Which web services to use for online newsrooms?
I’m fishing around for a combination of web services that could meed my newsroom’s needs for an online editorial process, file-sharing, and a space for communication and collaboration.
For the editorial process, we’re currently using Google Docs, though the lack of track changes is really a pain. Also, it’s hard to tell what state the process is in and to interface with writers (this overlaps with comm/collab space.) It would be great for coordination purposes if everybody could know what the steps of the process are, who’s responsible for each one, and which step the process is currently on.
We’ve been using drop.io for file-sharing but it’s buggy and I’m sick of it. Looking at dropbox and box.net. So far, we’ve been using file-sharing to move photos around, but this role will probably expand.)
I’ve been looking at basecamp, zoho projects, and manymoons for project management. The last two integrate with google apps, which is nice. Also looking at huddle and staction. It looks like box.net also has some of these features. We’ve been using a mixture of email and IMs to communicate. (Not enough IMs. And, of course, phone calls and face to face interaction)
What do services do you guys use? Which your newsroom used? Will meet our needs to edit, swap files, communicate, collaborate, and track projects online?
ADDENDUM: Just thought of another need. We’ve been working with a flash developer on an interactive graphic but he hasn’t been able to come in. Talking on the phone about design, with only a visual reference part of the time, is a huge pain. Is there some way we could both see, and doodle on, the same mockups/flash demos?
Unfortunately there's no good versioning system for Flash. I work on Flash projects with another teammate, and we alternate editing the files. When we make important code and/or design changes, we save the files with new numbers appended to the end of them. We don't do likewise with our custom classes, since it would be annoying to change the imports, so we're just super careful to make sure we're not editing classes simultaneously. Not the most ideal system, but I think it's the best we can do. Since your flash guy presumably isn't on your network, I would suggest using a similar method and saving the files to Dropbox.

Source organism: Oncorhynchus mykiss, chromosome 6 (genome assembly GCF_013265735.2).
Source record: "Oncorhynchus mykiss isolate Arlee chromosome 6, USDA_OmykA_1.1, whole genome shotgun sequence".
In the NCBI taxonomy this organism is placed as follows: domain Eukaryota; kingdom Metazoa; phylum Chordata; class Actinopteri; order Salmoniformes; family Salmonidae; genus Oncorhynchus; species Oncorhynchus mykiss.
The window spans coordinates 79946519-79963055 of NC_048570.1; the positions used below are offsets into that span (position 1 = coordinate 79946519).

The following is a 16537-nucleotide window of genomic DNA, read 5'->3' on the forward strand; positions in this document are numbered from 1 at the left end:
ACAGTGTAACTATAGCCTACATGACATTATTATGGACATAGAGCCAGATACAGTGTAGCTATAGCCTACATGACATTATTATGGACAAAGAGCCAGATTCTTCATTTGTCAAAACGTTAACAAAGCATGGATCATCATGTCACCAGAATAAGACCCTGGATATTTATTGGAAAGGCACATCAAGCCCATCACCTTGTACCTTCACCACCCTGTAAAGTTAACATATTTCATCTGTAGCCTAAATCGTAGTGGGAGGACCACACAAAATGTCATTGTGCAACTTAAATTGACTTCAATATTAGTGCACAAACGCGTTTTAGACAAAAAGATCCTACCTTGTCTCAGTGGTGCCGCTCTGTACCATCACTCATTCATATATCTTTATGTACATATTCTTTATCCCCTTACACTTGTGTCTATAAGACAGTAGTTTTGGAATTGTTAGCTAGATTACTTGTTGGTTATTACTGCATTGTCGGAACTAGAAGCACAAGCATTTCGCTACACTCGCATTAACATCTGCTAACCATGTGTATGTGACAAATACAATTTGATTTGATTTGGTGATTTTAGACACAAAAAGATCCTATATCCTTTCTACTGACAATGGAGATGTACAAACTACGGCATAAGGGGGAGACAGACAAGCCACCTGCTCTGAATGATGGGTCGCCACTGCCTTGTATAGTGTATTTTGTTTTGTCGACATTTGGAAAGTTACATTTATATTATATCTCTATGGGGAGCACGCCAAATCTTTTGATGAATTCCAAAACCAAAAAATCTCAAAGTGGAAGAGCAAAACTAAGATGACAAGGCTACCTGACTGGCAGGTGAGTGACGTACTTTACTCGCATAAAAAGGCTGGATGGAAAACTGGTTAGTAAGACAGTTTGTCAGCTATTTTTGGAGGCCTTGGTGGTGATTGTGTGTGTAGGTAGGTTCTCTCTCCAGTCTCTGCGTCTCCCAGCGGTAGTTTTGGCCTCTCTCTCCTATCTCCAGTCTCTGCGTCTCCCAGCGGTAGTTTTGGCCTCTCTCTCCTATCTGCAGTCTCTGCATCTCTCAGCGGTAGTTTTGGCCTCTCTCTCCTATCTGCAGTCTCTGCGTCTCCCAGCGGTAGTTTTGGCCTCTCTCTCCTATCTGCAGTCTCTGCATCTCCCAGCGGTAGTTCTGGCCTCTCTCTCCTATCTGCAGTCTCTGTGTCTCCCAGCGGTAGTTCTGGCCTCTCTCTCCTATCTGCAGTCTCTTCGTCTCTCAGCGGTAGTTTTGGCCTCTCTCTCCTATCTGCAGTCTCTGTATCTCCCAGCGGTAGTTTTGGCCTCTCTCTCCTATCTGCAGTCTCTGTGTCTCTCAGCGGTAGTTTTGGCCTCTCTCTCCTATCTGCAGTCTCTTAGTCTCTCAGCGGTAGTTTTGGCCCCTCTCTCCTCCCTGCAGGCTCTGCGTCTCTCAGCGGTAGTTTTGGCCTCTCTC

I'd also add a newsreader into the mix. I currently use a mix of NetNewsWire and Feedly. Feedly is a Firefox and Chrome-based reader that sits on top of Google Reader. (Google Reader is the glue that ties together NetNewsWire, Feedly and some things that I do with Publish2.) Feedly is very useful both in terms of how it's tied into web services and social networks, and it uses Thomson-Reuters' Calais to do some very interesting semantic analysis to help make more sense of my thicket of feeds.
I installed Living Stories on a test Wordpress instance and have been checking it out.
The backend dashboard for adding content is incredibly complex, not sure how well it would integrate into the workflow of a news organization. Also it was a little buggy, kept getting this error: "The Google Maps API server rejected your request. The "client" parameter specified in the request is invalid."